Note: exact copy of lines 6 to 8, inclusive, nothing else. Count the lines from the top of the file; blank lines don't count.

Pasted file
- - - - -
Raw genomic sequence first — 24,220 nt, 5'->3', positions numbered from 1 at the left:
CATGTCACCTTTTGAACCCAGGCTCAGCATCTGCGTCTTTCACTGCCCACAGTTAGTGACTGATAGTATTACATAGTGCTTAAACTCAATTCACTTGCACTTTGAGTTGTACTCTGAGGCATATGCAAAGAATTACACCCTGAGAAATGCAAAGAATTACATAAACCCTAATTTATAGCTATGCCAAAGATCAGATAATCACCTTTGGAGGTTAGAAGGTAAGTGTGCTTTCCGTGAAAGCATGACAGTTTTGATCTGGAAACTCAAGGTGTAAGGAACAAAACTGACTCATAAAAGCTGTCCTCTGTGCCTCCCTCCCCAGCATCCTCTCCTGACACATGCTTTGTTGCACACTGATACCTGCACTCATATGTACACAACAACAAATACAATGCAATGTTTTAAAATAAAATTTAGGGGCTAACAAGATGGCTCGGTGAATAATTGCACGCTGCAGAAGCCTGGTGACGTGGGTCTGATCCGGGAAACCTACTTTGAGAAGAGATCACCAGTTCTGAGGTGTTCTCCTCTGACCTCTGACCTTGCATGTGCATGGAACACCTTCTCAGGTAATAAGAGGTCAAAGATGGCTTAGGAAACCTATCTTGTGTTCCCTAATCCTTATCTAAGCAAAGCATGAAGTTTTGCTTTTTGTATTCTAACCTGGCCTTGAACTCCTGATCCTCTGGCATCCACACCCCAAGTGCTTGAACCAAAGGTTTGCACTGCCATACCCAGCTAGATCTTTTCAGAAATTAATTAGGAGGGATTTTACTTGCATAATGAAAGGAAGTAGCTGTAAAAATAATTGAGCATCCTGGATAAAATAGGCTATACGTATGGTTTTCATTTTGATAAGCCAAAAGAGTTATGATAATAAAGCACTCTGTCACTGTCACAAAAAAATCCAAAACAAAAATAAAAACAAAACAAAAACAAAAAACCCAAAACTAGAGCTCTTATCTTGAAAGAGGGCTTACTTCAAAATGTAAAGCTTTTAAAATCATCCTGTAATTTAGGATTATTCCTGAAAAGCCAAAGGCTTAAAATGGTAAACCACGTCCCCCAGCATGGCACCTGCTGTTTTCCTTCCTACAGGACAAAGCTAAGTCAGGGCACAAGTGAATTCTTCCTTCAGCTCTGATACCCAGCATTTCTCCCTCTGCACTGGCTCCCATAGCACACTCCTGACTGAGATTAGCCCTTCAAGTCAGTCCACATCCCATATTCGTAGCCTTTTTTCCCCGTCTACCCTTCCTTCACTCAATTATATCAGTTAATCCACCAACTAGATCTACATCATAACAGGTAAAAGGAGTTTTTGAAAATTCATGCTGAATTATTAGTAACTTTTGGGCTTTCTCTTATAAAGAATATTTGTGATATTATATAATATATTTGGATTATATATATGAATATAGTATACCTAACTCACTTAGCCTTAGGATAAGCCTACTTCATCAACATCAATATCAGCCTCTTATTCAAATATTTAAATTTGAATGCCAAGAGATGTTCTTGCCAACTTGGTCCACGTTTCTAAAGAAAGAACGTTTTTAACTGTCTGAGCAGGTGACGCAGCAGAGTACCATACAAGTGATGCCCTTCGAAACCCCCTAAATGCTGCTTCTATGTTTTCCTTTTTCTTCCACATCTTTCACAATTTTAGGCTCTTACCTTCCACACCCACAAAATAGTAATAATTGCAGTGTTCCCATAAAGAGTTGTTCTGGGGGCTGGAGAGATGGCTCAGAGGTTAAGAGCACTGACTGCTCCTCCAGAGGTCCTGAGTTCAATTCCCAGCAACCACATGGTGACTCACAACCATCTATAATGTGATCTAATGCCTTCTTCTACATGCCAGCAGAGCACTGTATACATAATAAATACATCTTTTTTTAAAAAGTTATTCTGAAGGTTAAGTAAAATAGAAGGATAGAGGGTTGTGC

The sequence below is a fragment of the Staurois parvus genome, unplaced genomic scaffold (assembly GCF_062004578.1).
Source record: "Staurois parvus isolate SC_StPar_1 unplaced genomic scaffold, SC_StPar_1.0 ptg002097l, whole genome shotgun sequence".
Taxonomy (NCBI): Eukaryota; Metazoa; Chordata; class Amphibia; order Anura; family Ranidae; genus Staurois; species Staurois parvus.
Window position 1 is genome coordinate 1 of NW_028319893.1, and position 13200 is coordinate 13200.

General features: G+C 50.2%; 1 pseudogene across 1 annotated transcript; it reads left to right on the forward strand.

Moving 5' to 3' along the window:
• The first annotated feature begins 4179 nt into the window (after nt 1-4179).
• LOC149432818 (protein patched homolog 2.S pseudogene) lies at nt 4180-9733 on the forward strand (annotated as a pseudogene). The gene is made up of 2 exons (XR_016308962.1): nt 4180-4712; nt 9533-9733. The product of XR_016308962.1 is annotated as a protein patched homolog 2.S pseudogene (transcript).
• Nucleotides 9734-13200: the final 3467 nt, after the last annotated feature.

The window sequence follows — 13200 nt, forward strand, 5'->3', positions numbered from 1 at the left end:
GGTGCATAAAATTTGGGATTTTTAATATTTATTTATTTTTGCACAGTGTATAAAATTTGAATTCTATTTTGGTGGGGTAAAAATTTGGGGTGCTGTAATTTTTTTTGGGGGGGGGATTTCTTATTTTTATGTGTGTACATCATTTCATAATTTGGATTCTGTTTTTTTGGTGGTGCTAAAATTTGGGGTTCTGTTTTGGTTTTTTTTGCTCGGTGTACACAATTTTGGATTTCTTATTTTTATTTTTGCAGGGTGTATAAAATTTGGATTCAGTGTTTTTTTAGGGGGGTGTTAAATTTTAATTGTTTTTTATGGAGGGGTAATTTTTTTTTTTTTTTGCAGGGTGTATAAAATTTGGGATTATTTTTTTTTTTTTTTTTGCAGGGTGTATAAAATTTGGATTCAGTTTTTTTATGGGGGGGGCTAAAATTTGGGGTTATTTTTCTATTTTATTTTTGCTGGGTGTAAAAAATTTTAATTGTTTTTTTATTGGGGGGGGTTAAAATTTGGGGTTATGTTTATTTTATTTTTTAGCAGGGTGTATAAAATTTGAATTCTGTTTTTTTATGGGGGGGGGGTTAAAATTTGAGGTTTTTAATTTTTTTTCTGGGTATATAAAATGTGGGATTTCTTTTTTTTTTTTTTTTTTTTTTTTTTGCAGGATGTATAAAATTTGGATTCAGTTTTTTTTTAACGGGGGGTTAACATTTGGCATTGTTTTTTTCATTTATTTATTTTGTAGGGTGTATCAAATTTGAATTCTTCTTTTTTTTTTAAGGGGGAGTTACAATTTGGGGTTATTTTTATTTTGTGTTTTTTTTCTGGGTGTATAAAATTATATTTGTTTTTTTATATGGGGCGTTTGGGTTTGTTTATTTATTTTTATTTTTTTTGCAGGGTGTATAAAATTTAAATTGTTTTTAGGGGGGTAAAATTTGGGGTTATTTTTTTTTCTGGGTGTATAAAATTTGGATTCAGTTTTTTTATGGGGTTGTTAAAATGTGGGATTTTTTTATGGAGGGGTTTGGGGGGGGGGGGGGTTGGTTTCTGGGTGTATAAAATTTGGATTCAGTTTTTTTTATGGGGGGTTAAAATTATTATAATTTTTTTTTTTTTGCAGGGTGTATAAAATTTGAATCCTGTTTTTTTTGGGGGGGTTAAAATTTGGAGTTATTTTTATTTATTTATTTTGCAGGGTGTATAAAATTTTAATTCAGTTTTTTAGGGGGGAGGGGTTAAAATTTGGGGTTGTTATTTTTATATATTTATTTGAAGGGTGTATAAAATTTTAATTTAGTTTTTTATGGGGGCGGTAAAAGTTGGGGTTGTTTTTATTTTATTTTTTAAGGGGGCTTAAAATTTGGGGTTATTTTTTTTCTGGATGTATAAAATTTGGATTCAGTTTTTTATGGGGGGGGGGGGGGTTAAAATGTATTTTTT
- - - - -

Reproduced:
Window position 1 is genome coordinate 1 of NW_028319893.1, and position 13200 is coordinate 13200.

General features: G+C 50.2%; 1 pseudogene across 1 annotated transcript; it reads left to right on the forward strand.

Moving 5' to 3' along the window: